Tian was too young be his wife.

“Was he your father?”

It had been five years, and it still hurt Tian to think about him. Five years since her father, mother and brother were taken from their home. The monsters had waited until the Wudong kungfu master was ill. Perhaps they had poisoned him. They took them, one by one. Zhou Lai was made to suffer, to listen, as he lay helpless in a bed, to the screams of his dying wife. Tian had held his father's hand through it all. He told her to leave, told her where his kungfu and Demon Wheel manuals were hidden.

“Return after the sun is in the sky. Take the manual and finish your studies.”

“But father, I am not strong enough.”

“You must find the scroll of Spirit Disposal, take these skills to the master of darkness, and avenge your family.”

Tian looked away from Xu. She walked to the bars and shook them violently.

“Huh...” Xu shook his head. “Zhou Tian.”

“I need to get out of here.”

“Well, that is not going to help. Why don't you rest?”

Tian turned over a cot and laid down.

“Get some sleep, and we'll talk about your father later.”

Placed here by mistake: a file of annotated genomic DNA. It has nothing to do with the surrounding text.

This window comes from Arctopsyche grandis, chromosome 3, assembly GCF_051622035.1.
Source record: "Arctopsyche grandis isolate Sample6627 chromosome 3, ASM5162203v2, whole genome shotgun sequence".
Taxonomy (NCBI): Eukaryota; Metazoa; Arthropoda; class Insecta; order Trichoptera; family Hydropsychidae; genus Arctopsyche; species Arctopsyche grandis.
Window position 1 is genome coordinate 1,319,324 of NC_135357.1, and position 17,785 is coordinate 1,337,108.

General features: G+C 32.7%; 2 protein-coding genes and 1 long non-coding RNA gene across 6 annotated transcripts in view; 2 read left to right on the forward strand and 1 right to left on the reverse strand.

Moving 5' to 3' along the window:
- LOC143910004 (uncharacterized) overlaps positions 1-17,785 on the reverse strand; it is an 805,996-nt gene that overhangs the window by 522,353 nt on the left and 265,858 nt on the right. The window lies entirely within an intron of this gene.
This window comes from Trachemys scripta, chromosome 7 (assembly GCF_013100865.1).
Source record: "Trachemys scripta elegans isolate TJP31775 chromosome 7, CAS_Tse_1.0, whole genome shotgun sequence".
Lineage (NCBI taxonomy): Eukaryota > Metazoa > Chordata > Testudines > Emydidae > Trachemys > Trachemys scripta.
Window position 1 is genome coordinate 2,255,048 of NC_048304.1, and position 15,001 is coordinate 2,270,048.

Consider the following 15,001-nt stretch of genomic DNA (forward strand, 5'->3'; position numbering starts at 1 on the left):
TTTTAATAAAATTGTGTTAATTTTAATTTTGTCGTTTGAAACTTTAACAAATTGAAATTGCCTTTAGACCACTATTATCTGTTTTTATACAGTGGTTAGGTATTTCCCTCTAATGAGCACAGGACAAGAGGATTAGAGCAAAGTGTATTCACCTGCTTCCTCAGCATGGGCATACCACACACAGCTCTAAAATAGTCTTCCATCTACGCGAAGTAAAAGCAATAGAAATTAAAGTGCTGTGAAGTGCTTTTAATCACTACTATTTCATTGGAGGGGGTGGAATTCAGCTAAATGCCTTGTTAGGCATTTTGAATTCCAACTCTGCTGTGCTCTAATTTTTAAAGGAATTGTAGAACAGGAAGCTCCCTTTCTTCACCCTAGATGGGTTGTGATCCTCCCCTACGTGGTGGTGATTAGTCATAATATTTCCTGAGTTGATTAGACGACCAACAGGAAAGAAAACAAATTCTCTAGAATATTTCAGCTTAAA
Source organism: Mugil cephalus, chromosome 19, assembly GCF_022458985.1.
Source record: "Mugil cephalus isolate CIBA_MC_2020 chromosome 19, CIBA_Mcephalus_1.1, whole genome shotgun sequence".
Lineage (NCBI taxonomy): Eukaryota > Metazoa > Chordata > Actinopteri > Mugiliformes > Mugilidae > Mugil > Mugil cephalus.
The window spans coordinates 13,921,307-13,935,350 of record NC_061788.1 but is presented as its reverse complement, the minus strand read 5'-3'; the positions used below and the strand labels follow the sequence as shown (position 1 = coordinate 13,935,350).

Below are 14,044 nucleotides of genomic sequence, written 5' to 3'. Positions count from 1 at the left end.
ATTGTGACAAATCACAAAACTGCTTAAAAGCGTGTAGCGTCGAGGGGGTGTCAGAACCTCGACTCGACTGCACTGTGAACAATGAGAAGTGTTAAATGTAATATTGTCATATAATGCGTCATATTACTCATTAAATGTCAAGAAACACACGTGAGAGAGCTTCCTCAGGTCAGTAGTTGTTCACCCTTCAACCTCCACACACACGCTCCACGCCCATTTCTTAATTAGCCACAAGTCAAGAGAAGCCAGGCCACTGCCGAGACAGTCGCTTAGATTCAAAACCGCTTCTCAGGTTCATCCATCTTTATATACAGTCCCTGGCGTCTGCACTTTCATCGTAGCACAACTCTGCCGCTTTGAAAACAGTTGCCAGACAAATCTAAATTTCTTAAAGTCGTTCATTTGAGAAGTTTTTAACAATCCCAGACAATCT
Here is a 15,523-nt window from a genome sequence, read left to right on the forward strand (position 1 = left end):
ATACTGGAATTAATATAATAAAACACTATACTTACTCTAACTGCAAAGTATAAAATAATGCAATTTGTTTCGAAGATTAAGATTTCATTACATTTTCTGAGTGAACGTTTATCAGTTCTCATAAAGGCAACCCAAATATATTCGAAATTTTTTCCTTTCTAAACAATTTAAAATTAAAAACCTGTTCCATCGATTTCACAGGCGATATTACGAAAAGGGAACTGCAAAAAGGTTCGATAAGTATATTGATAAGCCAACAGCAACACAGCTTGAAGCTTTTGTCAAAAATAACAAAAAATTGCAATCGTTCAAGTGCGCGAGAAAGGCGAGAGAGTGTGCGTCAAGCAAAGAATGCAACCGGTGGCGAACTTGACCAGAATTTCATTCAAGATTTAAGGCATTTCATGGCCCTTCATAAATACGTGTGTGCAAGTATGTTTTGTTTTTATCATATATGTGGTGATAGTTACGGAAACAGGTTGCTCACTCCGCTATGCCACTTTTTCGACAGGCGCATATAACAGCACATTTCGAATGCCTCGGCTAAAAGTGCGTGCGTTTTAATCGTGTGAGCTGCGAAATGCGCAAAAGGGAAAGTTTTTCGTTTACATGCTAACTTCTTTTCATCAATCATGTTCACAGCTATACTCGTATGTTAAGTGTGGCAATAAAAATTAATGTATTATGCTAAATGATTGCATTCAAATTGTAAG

Kui looked out from the back room at the Ill-Begotten. Creatures that looked almost human, some that barely had shape or form, and a few normal looking people continued to drink unaffected while the earth rumbled. Su-Yee put her hands over her ears. She looked ready to scream. Chi Zhen had walked into the bar, and was already out of sight.

Kui wanted to hold Su-Yee and comfort her, but he knew that was not appropriate. Instead, he rubbed his prayer beads and chanted Buddha's name. The rumbling stopped. Kui looked around, and thought it best to continue chanting.

Su-Yee sat down on the floor next to him. He should have told her it was inappropriate. He shouldn't be thinking anything but his mantra. Chi Zhen walked back into the room. Kui jumped up and Chi Zhen waved his hands.

“Quiet! Calm down!”

“What just happened?”

“This city is crawling with creatures,” Chi Zhen whispered. “Wraiths,demons, Jiangshi...”

“Ahh,” Su-Yee grabbed Kui's arm. “Jiangshi-–the hopping corpse.”

“They don't hop. They are deadly. In darkness, the city is open to all. The creatures of this city are powerful. In the light, they have no power.”

Kui nodded. Chi Zhen pulled out beads and sat on the floor, across from Kui.

“You're a Buddhist?”

Chi Zhen smiled at the young monk.

“Don't judge my life by the building I call home. I am not attached to this world.”

Kui bowed and they began to softly chant. Su-Yee stood up and looked out into the tavern. She gasped when she saw a giant snake with a human torso at the bar. She stepped back.

“And who are you?”

Su-Yee looked down at Chi Zhen.

“I don't think that matters.”

“She is with me,” said Kui.

Chi Zhen looked at Kui.

“Who is she?”

Kui looked at her and back at Chi Zhen. Kui had nothing to say. Su-Yee sat down across from Chi Zhen.

“I am not warrior, I have no kungfu, but I want to help in some way.”

The two monks looked at each other.